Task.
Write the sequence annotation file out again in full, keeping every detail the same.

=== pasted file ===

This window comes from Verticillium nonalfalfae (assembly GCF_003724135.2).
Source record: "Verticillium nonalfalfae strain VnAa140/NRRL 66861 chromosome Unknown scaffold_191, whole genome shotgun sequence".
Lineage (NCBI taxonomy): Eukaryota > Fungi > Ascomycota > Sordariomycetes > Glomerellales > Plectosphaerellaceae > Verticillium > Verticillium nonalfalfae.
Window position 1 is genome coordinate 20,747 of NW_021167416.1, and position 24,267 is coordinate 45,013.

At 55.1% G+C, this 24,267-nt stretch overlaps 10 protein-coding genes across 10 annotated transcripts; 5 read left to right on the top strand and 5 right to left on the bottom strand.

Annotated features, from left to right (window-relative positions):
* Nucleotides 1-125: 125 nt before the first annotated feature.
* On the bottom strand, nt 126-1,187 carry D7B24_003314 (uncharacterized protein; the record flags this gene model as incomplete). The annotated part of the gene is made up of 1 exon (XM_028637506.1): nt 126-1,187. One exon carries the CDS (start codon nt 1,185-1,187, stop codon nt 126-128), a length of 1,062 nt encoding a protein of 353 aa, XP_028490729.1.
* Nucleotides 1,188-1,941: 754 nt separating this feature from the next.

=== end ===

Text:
This window comes from Verticillium nonalfalfae (assembly GCF_003724135.2).
Source record: "Verticillium nonalfalfae strain VnAa140/NRRL 66861 chromosome Unknown scaffold_191, whole genome shotgun sequence".
Lineage (NCBI taxonomy): Eukaryota > Fungi > Ascomycota > Sordariomycetes > Glomerellales > Plectosphaerellaceae > Verticillium > Verticillium nonalfalfae.
Window position 1 is genome coordinate 20,747 of NW_021167416.1, and position 24,267 is coordinate 45,013.

At 55.1% G+C, this 24,267-nt stretch overlaps 10 protein-coding genes across 10 annotated transcripts; 5 read left to right on the top strand and 5 right to left on the bottom strand.

Annotated features, from left to right (window-relative positions):
* Nucleotides 1-125: 125 nt before the first annotated feature.
* On the bottom strand, nt 126-1,187 carry D7B24_003314 (uncharacterized protein; the record flags this gene model as incomplete). The annotated part of the gene is made up of 1 exon (XM_028637506.1): nt 126-1,187. One exon carries the CDS (start codon nt 1,185-1,187, stop codon nt 126-128), a length of 1,062 nt encoding a protein of 353 aa, XP_028490729.1.
* Nucleotides 1,188-1,941: 754 nt separating this feature from the next.